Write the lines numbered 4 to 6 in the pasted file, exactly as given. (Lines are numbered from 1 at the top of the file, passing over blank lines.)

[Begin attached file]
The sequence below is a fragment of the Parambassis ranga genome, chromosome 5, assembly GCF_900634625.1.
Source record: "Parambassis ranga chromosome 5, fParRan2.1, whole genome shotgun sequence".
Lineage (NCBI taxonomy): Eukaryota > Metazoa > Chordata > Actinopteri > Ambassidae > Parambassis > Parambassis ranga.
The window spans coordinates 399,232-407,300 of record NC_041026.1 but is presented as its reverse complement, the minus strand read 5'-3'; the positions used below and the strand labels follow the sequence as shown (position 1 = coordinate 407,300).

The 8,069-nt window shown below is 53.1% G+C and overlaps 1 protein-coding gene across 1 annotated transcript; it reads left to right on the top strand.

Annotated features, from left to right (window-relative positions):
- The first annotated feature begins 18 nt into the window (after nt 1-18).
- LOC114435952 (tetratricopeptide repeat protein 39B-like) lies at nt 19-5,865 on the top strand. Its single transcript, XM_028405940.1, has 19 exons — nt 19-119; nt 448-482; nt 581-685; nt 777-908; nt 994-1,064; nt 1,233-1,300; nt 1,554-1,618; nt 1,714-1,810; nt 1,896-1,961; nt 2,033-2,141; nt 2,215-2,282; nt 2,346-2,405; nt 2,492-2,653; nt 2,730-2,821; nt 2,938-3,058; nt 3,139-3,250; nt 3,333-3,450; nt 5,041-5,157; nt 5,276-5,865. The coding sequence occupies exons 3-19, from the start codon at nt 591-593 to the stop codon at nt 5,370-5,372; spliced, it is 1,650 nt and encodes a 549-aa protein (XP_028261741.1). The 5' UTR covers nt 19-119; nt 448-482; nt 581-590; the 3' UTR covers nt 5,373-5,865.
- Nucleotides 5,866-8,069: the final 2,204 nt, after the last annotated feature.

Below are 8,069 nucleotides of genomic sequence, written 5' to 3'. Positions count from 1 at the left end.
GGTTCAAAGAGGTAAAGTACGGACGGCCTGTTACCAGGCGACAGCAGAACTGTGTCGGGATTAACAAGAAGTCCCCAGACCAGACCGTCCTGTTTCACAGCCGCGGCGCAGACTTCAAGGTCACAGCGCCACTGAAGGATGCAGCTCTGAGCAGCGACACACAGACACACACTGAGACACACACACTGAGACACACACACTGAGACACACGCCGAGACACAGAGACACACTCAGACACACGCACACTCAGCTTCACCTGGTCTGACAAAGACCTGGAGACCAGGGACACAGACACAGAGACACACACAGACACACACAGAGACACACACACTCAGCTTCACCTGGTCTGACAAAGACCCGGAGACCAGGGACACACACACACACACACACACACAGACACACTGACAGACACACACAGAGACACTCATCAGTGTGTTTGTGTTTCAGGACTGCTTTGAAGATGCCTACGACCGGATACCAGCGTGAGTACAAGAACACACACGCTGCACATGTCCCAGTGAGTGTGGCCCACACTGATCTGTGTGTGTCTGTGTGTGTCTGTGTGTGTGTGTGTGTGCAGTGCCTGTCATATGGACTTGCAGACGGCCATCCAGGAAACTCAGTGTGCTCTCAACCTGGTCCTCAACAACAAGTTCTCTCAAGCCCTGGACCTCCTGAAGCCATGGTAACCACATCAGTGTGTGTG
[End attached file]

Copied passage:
The window spans coordinates 399,232-407,300 of record NC_041026.1 but is presented as its reverse complement, the minus strand read 5'-3'; the positions used below and the strand labels follow the sequence as shown (position 1 = coordinate 407,300).

The 8,069-nt window shown below is 53.1% G+C and overlaps 1 protein-coding gene across 1 annotated transcript; it reads left to right on the top strand.

Annotated features, from left to right (window-relative positions):